If you've been using the same eyebrow pencil since Clinton was in office, it's time to shake up your beauty routine. Cosmetic counters, salons and makeup boutiques around the Twin Cities offer a surprising array of options, from a quick lipstick update to an in-depth skin-care lesson and a full-fledged makeover. Because every makeup artist is different, you should find one who makes you feel pretty -- not plastered in products. I took test runs with artists at MAC Cosmetics, Bobbi Brown, Sephora and a local beauty boutique, Smart and Chic. Here's what I found:


I joined a half-dozen other women -- and their bulging cosmetic bags -- for a bring your own makeup class at Smart and Chic Beauty Lounge in northeast Minneapolis. We came with different skill sets, but the same question: Am I doing this right?

There to help us find the answer was Julie Swenson, owner, makeup artist and former Aveda educator. For the next two hours, she patiently led us through the maze of makeup we brought by using a workbook that included everything from defining your face shape to selecting the right shades for your skin tone.

Although we covered a ton of ground, Swenson's no-nonsense advice and hands-on demonstrations made it easy to digest. (Having a glass of wine didn't hurt, either.) Before long, we were practicing creating "smoky" eyes on each other. And I left wearing a shocking shade of red lipstick I would never have had the nerve to wear before.


20 University Av. NE., Mpls., 612-871-4482, www.smartandchicbeauty.com.

Cost: $25. Classes are held two Tuesday evenings a month. The next class is March 29. E-mail scbeautylounge@gmail.com to reserve a spot.

The look: Varies by participant. Some left wearing special-occasion makeup, others opted to focus on one area, such as their brows.

Pros: Being part of a group is fun, low-key and less intimidating than visiting a counter, especially if you go with a few friends.

Cons: Swenson's goal is to get you to DIY, so you may not get your makeup "done" by a pro.


The MAC Cosmetics rep at Macy's was ultra-glam: shimmery skin, glossy lips, smoky eyes. Still, she seemed right at home showing me how to achieve a more classic, professional look. After taking stock of my current beauty routine, she decided on a mineral foundation, which gave me a flawless but surprisingly natural-looking coverage.

After applying blush, she showed me how to blend a powder slightly darker than my skin tone into the hollows of my cheeks to create a subtle contour. Bingo. Not only did I suddenly have cheekbones, I also looked 5 pounds slimmer.

She defined my eyes with a soft, chocolate-brown eyeliner and swiped my lips with a neutral shade. The finished look was me, only more polished.


16 metro locations, www.maccosmetics.com.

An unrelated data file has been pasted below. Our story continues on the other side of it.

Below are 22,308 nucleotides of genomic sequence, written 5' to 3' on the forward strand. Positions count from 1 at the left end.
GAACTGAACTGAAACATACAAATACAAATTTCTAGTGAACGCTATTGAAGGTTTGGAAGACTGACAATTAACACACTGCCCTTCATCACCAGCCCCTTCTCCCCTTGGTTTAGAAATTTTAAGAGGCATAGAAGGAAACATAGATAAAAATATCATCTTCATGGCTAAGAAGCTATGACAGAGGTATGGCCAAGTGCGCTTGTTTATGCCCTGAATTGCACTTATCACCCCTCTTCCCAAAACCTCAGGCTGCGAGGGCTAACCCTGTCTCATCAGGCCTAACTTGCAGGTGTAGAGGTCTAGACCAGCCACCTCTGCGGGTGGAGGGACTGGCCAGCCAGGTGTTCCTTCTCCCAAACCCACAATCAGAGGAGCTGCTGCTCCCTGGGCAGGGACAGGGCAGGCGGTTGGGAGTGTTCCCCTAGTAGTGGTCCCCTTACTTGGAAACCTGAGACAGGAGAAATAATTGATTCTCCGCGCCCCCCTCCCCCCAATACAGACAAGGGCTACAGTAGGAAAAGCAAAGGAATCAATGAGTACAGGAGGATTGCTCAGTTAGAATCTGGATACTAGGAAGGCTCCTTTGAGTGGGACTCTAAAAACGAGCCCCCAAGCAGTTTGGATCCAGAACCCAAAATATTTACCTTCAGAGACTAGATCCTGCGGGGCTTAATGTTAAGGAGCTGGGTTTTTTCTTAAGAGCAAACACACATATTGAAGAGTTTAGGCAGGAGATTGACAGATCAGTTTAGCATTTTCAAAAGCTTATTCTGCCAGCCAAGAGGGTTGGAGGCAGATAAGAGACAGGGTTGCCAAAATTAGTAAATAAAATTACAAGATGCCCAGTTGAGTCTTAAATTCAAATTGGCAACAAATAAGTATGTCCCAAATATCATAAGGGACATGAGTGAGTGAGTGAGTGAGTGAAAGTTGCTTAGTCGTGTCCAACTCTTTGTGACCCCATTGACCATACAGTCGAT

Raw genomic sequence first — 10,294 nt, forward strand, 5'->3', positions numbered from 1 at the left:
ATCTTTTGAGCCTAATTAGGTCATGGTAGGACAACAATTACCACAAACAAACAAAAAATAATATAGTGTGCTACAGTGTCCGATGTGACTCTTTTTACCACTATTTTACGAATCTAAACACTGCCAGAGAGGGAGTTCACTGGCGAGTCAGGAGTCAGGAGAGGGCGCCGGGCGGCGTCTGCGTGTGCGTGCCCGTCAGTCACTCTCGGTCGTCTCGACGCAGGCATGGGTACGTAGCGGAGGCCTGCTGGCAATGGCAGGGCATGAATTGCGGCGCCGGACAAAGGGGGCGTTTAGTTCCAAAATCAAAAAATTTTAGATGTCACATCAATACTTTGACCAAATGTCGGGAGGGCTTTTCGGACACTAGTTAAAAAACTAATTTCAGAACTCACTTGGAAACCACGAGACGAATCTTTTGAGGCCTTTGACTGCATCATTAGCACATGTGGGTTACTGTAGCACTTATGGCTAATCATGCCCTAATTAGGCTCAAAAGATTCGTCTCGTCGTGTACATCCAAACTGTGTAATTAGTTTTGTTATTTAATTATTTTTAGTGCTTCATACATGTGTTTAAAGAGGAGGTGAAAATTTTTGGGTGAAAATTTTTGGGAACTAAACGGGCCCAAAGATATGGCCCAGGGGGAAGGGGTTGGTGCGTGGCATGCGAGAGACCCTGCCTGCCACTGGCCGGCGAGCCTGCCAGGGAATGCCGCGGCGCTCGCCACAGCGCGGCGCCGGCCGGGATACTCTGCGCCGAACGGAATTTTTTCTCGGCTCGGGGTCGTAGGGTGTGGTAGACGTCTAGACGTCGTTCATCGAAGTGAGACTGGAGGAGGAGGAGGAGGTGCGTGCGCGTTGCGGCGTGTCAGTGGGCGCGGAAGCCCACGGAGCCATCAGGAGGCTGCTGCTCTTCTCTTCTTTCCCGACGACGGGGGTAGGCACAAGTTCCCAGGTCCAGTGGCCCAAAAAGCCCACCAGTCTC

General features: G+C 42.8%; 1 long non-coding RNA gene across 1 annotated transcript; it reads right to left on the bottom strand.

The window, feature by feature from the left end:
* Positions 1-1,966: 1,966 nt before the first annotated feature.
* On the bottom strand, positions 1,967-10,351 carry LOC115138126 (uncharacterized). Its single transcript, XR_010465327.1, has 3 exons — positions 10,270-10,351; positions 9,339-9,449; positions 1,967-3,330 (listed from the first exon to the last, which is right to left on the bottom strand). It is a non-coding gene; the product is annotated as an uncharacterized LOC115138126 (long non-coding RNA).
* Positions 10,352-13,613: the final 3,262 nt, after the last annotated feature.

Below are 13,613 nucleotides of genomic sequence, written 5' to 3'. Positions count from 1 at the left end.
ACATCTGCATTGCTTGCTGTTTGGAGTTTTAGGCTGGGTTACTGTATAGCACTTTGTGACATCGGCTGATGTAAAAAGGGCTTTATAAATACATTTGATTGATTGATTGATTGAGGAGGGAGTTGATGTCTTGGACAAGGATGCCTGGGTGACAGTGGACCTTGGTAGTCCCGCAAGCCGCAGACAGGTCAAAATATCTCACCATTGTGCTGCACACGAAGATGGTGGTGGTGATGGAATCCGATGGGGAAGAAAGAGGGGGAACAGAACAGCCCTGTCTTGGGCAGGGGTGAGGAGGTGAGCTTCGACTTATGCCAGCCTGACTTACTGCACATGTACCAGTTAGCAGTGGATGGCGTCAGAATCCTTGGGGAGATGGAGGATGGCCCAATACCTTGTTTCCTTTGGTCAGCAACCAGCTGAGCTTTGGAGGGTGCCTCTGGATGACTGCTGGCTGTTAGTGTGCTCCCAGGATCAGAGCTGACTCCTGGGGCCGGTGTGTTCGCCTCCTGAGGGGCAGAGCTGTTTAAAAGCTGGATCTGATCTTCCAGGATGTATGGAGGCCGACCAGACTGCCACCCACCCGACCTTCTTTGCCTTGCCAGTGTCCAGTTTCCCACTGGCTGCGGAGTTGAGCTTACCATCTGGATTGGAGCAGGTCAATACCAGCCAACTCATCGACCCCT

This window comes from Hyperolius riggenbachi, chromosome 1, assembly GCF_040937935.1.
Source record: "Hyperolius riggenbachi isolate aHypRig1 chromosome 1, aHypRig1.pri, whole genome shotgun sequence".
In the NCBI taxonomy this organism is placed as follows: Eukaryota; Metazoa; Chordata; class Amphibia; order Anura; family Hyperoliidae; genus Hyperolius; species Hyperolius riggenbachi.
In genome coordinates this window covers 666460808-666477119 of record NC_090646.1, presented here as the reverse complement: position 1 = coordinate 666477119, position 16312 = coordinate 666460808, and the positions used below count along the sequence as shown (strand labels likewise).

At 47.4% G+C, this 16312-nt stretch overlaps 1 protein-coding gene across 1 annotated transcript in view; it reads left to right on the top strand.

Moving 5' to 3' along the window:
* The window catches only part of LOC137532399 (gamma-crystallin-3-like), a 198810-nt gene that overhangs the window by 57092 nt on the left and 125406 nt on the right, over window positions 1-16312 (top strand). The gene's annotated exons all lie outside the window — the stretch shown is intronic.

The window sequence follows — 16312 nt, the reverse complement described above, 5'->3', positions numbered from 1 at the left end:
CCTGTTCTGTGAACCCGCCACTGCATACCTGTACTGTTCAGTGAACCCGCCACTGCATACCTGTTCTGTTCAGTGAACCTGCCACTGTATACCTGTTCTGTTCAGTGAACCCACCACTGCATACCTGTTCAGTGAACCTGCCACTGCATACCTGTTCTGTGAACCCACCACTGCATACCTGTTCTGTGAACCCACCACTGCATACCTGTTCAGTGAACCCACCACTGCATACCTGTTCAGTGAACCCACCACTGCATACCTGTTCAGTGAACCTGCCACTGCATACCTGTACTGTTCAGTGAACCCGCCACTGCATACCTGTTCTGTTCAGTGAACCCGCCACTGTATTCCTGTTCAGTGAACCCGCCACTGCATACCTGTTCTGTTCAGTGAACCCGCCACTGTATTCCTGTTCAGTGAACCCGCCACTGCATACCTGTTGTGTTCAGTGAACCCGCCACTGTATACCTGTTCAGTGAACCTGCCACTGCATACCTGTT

Cost: Free with $50 purchase

Look: A polished, flawless face suitable for the office or evening out.

Pros: The artist didn't overwhelm me with too many products and her techniques were easy to replicate at home.

Cons: Because the counter was understaffed, my makeup artist frequently had to stop the session to assist other customers.


Giant cosmetics chain Sephora offers free 15-minute "express services" to help customers master a specific beauty skill, such as a creating a cat eye or perfect lips. With spring on its way (it is on its way, right?), I chose the "blush and bronze."

My makeup artist started by asking me what blush shades I prefer, and how bronzed I wanted to go. She then disappeared into a sea of product and returned with a half-dozen options from a variety of brands.

Since my skin felt dry, she applied a creamy bronze stick instead of a powder. She then showed me how to lightly layer pale pink blush on top for a pop of color. When she was done, I looked sun-kissed, not fake-baked. She also jotted down the products she had used on a handy 3- by 5-inch card, which included a step-by-step blush tutorial.


6 metro locations, www.sephora.com.

Cost: Free 15-minute lessons.

Look: You can choose to focus on eyes, lashes, skin, concealer, foundation or blush/bronzer.

Pros: There's no pressure to buy because the consultants don't work on commission or for a particular brand. Focusing on one area is less intimidating than a full makeover. There are dozens of product lines to choose from.

Cons: The short lesson may not be ideal for beginners and the store can feel more chaotic than a cosmetics counter.


When I got to the Bobbi Brown counter at Bloomingdale's for my free makeup lesson, I was dog tired. In a preview to the undivided attention she would give me for the next hour, the makeup artist helped me with my bag and coat.

After explaining that one of Bobbi Brown's missions is to help women simplify their routines, she walked me through more steps than I could count. Even though I was impressed with her knowledge and educational approach, it was a lot to take in.

She also taught me how to match my foundation, and discovered that I had been wearing a shade too light. "Midwesterners tend to think they're paler than they actually are," she said. She applied a shimmery blush that I loved, and showed me how to fill in my sparse brows using an eye shadow that doubles as eyeliner. I wasn't excited about the lip gloss she chose, but overall the look was fresh and pretty.


8 metro locations, www.bobbibrowncosmetics. com.

Cost: Complimentary.

Look: A fresh and natural face with light foundation, full brows and dewy cheeks.

Pros: The artist gave me her undivided attention and a surprisingly thorough overview of skin care, foundation matching and brow shaping.

Cons: She used an overwhelming number of products; at times I felt I was getting a sales pitch.

Minneapolis-based lifestyle expert Elizabeth Dehn is the founder of beautybets.com.